By Jeff Koinange
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Editor's note: In our Behind the Scenes series, CNN correspondents share their experiences covering the news and analyze the stories behind events. CNN's Jeff Koinange toured Oprah Winfrey's new school with her in South Africa last week.
JOHANNESBURG, South Africa (CNN) -- I've been covering this continent for a dozen years. There's very little about Africa that I haven't seen, heard, smelled or felt.
As a reporter, I've been in parts of Africa that can only be described as Godforsaken, covering stories as varied as famines in Niger, civil wars in devastated regions like Darfur and the victims of civil wars in Uganda and Sierra Leone and mass rapes in the Congo.
I've been up close and personal with the most bizarre characters in war-ravaged places like Liberia, people who preferred to go into combat dressed in ways more fitting for a circus than a battle zone and rubbed shoulders with child soldiers barely old enough or tall enough to be carrying weapons of war.
And in nation after nation, one recurring image will always haunt me -- the faces of those children scarred by war, famine, disease, children forced to become adults in the blink of an eye, children who will never be able to just be kids again.
These are times that I, as an African and as a reporter, ask myself, "How much worse can things get for my people?"
But there are rays of hope. We saw one last week. Oprah Winfrey's decision to spend tens of millions of dollars of her own money to help educate children she's never known in a land so far away from her own. (Watch Oprah describe how "everything has come full circle" )
I remember meeting Oprah back in August in Soweto, a sprawling ghetto in Johannesburg, where she'd been visiting some of the finalists for her school. She wanted to know how each of the girls lives and what kinds of homes they come from.
I remember one girl's mother, overcome with emotion. So touched, she was, over Oprah coming to her humble home. "You know what," she said. "I was thinking angels are white and they have wings and we only have angels in heaven, so now I can see that we are living in this world with angels. Oprah you're an angel, angel from God."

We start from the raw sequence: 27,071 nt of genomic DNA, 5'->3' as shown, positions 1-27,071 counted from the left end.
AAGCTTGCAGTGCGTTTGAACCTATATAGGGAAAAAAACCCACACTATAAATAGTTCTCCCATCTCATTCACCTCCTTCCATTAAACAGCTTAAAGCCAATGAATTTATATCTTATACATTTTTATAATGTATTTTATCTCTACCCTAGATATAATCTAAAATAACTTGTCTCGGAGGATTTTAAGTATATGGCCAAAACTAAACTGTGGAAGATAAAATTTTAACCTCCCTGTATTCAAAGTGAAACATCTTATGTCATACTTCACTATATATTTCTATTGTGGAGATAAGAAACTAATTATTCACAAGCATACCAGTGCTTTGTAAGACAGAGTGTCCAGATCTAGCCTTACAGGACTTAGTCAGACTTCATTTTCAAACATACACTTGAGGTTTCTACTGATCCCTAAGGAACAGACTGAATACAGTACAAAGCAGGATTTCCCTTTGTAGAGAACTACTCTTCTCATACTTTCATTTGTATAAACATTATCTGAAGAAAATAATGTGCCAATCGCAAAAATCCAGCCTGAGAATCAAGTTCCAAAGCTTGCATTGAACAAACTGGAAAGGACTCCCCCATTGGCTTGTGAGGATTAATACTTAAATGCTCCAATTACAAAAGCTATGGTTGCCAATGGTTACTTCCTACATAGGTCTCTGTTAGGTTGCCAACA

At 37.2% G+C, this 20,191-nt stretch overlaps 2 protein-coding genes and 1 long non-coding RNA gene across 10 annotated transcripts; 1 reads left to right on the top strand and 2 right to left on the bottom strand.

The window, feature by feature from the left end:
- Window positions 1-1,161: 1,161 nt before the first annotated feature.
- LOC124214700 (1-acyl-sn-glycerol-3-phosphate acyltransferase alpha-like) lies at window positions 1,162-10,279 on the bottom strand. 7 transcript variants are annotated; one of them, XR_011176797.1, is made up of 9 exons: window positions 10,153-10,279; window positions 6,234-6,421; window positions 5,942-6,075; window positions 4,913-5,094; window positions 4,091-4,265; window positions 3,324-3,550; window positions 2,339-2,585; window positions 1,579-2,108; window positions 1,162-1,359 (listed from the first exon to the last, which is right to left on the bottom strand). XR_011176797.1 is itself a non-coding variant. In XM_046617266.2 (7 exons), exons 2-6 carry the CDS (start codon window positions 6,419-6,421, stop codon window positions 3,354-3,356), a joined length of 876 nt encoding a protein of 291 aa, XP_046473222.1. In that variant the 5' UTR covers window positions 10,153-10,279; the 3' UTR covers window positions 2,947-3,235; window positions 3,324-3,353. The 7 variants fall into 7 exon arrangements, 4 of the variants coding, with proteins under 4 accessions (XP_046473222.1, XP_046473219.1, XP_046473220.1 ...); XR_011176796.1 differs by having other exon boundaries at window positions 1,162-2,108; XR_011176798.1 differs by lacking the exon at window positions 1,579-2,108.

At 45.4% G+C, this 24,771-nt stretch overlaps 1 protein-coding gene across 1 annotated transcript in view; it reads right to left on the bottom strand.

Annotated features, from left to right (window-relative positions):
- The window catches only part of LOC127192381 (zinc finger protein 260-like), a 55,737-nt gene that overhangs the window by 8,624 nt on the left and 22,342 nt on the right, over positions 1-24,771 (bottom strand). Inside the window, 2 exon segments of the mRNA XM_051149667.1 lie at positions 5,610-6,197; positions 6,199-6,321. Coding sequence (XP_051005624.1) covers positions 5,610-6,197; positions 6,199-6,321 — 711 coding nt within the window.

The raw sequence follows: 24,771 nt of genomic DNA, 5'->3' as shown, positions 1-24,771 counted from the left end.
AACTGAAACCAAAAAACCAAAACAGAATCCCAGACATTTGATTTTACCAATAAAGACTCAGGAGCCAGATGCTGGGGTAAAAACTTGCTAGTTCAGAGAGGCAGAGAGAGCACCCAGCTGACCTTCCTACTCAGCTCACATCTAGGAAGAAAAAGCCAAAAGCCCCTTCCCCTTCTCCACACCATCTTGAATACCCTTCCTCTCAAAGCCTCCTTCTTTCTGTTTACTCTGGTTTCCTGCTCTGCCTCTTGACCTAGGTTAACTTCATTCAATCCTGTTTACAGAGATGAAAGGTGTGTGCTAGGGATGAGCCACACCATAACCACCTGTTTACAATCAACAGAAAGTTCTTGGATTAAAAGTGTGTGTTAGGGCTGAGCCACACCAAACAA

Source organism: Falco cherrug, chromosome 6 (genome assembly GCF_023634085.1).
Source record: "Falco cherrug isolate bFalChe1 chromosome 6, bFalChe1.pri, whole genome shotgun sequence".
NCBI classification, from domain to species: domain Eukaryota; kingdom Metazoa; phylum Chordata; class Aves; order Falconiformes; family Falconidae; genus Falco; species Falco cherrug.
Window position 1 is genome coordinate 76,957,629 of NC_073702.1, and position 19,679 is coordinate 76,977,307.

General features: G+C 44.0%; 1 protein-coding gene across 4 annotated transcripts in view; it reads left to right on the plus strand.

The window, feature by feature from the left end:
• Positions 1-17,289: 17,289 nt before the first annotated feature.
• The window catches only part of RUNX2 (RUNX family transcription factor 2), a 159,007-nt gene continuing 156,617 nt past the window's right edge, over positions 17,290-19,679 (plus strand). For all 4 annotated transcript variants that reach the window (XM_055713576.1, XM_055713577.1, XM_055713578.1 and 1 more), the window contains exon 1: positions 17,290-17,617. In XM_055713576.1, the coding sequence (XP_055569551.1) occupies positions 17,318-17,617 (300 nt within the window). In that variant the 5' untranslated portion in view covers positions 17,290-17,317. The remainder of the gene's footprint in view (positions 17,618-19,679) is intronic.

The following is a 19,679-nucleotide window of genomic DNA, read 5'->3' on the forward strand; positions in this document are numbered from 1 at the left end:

Oprah instantly burst into tears.
Many are quick to criticize Oprah's philanthropy. Why spend so much on just one girls' school, they ask? Why couldn't she have spent that money building several schools throughout Africa? Why not keep the money in the United States and help educate American kids instead? Is this school just for blacks?
"This school is open to all girls who are disadvantaged -- all girls, all races who are disadvantaged," Oprah responds. "And we all know that the most disadvantaged in this country is with black people. We have white girls in this school, Indian girls in this school, what you call colored girls in this school, and we have black girls in the school, Hindu girls in this school, Muslim girls in this school, and Christian girls in this school."
Of course, Oprah didn't have to do this, investing in this leadership academy for girls, young women she's now all-but adopted as her own.
Back in August, just after she'd announced the first class of her academy and the girls were busy jumping for joy on stage, Oprah turned to the girls' parents and grandparents and guardians and said something I'll never forget.
"For many years, people always asked me why didn't I have children? Why didn't I have children? Now I know why I didn't have children. Because I now have all of these daughters, all of these daughters and I want you to know that these are now our daughters."
This past week, as Oprah gave me a tour of her school, as we walked around the beautifully manicured gardens and pristine buildings, she seemed to be at peace with herself.
"This is me," she said, "These girls are a reflection of me, and I'm 100 percent certain that this school will produce the leaders of tomorrow."
There's an African proverb my mother passed along to me that goes something like this: "Education is like a garden -- you water it and it blooms -- you neglect it and it shrivels up and dies."
In this tiny corner of the Africa, one woman is busy watering the gardens of tomorrow one girl at a time.
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